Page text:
According to noted Kenyan environmentalist Richard Leakey, mankind’s closest animal relatives, the great apes, are facing extinction and need urgent action in order to survive.
Leakey said the combined threat from human population expansion, poaching for bushmeat and uncontrolled logging was such that gorillas, chimpanzees, bonobos and orangutans need large tracts of land fenced off for their safety. Experience in Kenya, where Leakey was head of the Wildlife Service from 1989 to 1994, showed that fencing an area dramatically reduced the population pressure and poaching.
The United Nations estimates there are some 450,000 great apes left in the world and conservationists fear they could become extinct within 10 to 15 years if no action is taken. Leakey, a paleoanthropologist, conservationist and politician who has spent a lifetime in the public eye, called on businesses and government not only to come up with money but also exert leverage to put great apes on the international agenda.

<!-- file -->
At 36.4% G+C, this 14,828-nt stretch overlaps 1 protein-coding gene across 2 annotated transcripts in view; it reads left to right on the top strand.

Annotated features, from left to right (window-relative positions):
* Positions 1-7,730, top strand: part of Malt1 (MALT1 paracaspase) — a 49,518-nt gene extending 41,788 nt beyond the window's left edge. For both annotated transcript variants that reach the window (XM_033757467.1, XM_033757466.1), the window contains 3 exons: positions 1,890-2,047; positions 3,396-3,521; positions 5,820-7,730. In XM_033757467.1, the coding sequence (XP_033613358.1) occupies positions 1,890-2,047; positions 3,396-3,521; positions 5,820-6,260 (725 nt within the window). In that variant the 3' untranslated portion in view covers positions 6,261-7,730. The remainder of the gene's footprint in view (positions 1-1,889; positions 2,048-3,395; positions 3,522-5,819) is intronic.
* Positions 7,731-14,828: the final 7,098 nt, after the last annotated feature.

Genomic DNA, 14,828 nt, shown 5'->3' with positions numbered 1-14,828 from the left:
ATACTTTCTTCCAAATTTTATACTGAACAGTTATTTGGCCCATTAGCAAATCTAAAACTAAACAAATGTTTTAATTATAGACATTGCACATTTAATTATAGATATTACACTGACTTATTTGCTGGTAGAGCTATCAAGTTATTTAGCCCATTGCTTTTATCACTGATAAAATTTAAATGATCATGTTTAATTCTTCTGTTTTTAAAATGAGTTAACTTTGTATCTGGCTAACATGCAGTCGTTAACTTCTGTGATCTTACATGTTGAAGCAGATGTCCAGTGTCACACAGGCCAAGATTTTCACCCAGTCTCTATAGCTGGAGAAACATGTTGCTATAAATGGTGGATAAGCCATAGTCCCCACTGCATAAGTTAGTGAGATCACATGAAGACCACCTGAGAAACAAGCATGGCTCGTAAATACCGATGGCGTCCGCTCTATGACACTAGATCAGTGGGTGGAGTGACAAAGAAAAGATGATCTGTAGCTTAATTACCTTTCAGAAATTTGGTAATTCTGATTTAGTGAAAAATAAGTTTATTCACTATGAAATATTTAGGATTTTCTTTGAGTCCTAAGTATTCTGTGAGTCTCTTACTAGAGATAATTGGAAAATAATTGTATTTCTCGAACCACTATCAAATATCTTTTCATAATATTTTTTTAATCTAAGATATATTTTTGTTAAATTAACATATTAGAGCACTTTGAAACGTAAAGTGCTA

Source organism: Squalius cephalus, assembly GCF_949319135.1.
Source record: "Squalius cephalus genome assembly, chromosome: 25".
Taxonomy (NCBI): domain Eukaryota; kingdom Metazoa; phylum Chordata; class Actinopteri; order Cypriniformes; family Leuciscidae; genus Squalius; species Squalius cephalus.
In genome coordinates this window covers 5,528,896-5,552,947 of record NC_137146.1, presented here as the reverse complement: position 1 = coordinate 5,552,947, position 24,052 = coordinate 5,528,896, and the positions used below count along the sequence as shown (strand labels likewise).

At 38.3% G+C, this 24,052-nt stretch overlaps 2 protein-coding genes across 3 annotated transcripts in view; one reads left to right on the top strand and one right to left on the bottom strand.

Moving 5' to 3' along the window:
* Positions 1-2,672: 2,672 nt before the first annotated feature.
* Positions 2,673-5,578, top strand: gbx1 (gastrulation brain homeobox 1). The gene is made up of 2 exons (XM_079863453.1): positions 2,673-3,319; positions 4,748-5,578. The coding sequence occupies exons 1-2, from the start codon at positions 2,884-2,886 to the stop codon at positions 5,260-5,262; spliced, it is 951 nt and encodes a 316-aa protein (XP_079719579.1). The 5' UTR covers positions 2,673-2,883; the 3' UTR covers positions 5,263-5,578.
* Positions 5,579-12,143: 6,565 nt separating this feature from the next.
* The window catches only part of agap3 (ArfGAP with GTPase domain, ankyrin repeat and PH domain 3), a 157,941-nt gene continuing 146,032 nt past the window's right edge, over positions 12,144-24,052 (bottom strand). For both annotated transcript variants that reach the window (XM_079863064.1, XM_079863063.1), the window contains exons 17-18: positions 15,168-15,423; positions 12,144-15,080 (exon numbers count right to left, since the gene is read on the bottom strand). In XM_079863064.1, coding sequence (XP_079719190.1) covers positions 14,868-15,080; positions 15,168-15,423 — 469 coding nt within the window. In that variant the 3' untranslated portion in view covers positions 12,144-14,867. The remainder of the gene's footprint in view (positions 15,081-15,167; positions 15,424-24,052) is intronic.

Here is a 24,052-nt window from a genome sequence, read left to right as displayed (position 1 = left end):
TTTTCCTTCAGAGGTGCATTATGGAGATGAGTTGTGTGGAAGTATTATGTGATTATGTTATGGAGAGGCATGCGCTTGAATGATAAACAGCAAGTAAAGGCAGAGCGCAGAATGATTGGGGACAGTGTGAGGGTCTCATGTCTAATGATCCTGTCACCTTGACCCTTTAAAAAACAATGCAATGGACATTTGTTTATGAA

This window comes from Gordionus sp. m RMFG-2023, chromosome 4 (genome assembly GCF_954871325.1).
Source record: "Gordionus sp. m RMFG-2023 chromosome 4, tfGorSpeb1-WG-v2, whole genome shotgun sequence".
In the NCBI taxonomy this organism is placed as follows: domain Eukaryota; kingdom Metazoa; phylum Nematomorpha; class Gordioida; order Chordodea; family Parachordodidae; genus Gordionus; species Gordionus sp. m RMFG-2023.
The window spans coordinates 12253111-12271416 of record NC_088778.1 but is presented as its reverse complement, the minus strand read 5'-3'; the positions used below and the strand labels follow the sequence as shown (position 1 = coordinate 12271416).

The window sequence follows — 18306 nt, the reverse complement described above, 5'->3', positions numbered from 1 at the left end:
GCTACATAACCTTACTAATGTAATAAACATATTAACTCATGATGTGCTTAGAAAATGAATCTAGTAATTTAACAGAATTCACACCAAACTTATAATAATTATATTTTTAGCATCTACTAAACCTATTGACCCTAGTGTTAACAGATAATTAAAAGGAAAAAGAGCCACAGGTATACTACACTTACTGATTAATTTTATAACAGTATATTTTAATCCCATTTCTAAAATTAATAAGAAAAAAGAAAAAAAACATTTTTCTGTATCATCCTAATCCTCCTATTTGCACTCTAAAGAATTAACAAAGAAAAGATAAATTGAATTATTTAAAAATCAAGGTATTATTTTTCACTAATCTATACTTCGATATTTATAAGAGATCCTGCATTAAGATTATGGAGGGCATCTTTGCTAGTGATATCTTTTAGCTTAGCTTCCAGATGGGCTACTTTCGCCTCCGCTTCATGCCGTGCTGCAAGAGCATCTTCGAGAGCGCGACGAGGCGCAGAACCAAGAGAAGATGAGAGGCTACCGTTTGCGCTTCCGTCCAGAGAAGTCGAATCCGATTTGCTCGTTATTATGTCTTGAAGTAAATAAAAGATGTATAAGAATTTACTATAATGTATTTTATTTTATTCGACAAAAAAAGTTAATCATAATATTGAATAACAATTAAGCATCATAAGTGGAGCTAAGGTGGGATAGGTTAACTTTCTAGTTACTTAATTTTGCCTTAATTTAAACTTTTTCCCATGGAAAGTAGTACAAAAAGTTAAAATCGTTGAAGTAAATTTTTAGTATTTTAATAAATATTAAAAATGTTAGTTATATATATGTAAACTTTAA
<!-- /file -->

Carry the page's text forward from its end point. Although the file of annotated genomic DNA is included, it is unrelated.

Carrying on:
He said the poorer nations in Africa and Asia with threatened great apes could not be expected to shoulder all the cost themselves. “The world must wake up to the fact that poor countries can’t bear the financial burden and arrest their development simply because the richer countries feel sentimental,” he says.
Leakey is heading the U.N.-based Great Apes Survival Project campaign to raise a minimum of $25 million to be spent over the next three years.